Not knowing what else to do, in the numb hours after the towers fell, I made a web page that explored the World Trade Center in literature and culture, as well as urban technology in general. I updated it a bit over the next few weeks or months, but have mostly left it as an historical record.
As journalists improvised to meet the public’s demand for online updates (in this pre-Twitter, pre-Facebook world, they turned to the unfiltered blogs of individual New Yorkers and other witnesses), their response to the 9-11-2001 terrorist attacks essentially invented modern online journalism, in much the same way that the live coverage of the assassination of JFK invented what we recognize as TV journalism.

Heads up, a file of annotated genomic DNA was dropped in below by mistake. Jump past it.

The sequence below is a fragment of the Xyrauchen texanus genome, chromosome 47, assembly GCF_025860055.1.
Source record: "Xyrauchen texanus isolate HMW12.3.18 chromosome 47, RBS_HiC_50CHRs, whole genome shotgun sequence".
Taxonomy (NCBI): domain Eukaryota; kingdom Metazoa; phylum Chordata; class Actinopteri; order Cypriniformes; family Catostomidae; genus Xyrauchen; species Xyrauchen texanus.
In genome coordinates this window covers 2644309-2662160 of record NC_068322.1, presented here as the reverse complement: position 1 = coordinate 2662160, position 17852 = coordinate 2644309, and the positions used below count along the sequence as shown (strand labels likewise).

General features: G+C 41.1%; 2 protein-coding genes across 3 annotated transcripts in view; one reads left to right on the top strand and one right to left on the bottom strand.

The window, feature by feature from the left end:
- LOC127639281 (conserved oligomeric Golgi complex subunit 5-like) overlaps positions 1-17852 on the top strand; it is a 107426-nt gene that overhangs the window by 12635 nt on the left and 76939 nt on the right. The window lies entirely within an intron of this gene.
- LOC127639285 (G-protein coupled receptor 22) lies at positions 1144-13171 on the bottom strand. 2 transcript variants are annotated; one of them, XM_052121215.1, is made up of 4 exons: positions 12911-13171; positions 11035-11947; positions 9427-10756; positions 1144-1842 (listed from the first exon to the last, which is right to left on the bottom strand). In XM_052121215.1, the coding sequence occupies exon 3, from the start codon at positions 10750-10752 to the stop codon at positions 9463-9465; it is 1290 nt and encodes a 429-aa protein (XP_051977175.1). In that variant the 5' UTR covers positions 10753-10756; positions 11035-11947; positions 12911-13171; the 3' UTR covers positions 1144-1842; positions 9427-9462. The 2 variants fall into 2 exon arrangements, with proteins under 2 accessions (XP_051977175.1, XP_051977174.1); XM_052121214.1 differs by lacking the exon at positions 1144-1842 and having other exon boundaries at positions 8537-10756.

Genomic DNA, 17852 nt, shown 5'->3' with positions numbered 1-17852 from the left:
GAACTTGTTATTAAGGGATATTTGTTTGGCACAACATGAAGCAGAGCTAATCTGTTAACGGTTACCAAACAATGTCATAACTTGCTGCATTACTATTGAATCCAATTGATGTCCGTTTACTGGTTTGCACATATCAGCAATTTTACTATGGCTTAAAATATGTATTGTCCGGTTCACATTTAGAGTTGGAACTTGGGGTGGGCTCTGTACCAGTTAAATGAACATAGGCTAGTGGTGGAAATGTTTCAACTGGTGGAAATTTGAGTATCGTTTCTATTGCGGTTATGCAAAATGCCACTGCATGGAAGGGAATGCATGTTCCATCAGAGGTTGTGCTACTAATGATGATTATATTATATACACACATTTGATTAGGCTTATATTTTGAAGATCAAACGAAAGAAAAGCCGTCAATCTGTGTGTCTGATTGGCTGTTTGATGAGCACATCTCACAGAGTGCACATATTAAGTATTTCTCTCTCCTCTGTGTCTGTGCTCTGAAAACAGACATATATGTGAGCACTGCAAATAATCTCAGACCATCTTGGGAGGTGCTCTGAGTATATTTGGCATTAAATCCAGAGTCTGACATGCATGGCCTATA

Googling for information during the 9-11 attacks was very frustrating. At the time, Google did not make any special effort to index the news sites on a regular basis, so searches for “World Trade Center” turned up old hits like booking information for Windows on the World (the restaurant at the top of the North Tower).
Google actually added a message recommending that people looking for current news visit news pages directly, since the results in Google’s index were out of date.
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